Companies that temporarily inflate charges to credit and debit cards for purchases at gasoline stations, restaurants and other businesses will face scrutiny from Nebraska lawmakers later this year.
The State Legislature’s Banking Commerce and Insurance Committee will conduct a study this later this summer of the regulations in place for the temporary extra charges that can be applied to credit and debit card purchases when the total bill isn’t immediately known. The practice is intended to protect merchants from fraud and loss.
The Committee’s findings and recommendations are due before December 31st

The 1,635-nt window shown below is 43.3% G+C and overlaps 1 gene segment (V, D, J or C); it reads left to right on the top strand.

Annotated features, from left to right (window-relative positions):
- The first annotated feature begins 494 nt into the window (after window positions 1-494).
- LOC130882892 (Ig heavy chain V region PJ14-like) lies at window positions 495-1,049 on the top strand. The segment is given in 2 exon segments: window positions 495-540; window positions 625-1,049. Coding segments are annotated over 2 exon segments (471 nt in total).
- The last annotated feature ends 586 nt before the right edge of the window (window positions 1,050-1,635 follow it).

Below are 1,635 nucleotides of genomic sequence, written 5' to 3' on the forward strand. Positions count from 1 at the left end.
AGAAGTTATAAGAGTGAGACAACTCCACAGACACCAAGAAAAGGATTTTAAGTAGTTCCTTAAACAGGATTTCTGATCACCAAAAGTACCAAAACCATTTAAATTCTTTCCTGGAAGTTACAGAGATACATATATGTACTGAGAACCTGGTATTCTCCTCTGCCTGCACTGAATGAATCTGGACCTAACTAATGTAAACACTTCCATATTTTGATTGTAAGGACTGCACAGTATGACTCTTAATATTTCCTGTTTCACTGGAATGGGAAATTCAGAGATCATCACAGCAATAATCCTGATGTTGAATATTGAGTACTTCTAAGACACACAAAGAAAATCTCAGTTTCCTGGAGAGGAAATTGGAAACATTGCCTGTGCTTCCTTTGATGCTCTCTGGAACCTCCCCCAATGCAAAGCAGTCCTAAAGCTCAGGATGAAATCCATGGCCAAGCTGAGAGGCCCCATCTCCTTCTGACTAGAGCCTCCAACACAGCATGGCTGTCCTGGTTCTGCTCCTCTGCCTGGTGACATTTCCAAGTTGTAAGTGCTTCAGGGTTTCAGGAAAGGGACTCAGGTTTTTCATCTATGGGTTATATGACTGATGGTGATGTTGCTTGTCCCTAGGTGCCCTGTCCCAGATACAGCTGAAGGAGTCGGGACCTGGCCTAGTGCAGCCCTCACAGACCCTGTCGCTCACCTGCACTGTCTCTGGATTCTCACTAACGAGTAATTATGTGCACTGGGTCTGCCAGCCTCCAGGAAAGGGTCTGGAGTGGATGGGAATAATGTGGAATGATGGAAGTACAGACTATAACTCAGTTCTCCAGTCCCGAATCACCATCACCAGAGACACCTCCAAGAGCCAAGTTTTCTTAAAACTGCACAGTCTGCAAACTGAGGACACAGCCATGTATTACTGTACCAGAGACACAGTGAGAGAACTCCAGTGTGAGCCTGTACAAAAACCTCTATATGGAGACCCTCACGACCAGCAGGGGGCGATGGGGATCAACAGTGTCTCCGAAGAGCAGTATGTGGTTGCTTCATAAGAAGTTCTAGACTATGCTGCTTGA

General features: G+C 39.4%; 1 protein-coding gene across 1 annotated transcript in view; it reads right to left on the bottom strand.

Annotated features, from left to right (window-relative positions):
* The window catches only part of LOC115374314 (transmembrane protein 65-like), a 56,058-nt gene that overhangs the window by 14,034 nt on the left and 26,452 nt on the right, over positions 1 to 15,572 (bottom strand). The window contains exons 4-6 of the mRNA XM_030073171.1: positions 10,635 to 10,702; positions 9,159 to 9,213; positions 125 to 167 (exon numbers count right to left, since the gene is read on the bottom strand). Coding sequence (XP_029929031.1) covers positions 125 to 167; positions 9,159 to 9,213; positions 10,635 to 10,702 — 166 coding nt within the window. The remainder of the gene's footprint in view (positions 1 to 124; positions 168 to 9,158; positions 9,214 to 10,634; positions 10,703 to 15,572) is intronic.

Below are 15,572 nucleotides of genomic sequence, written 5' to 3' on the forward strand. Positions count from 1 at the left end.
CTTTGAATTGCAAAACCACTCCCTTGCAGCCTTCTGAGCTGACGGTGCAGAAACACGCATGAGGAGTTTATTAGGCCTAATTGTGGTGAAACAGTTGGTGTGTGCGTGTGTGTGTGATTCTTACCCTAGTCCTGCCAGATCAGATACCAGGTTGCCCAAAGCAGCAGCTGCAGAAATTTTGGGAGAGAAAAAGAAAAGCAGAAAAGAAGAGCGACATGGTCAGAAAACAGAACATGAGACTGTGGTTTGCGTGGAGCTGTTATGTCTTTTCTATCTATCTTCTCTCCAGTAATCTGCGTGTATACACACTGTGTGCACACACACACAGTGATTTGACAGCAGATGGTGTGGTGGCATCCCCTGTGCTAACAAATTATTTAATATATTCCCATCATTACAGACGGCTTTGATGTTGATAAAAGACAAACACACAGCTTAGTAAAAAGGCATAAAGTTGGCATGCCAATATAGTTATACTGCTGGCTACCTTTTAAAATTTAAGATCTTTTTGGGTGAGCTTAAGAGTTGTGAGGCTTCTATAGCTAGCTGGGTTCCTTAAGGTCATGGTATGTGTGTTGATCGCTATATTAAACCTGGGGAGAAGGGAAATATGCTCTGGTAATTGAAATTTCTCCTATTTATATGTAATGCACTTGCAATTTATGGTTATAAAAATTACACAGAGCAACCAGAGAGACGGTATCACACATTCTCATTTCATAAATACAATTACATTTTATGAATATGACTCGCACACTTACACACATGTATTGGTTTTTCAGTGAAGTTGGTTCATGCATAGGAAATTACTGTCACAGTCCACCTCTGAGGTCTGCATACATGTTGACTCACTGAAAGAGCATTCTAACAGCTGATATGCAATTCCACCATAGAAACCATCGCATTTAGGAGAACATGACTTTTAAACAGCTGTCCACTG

The temporary extra charges often apply to customers who use credit or debit cards at gas stations, hotels, restaurants and other businesses where the total bill is not immediately known. The extra charges are later removed at no cost to the card owners, but the higher bills can remain for two to three days.
The hold renders that money inaccessible to a card holder until the charge clears. For buyers who are close to their credit or debit limit, the additional charge could lead to overdraft fees, a bounced check or a purchase getting declined.
Legislatures in at least a dozen other states have introduced bills to regulate the credit card holds since 2003 but few have passed. Groups that represent convenience stores and other businesses in other states have argued that the hold amounts are out of their control; because they contract with credit card processing companies that set the terms of how the technology is used.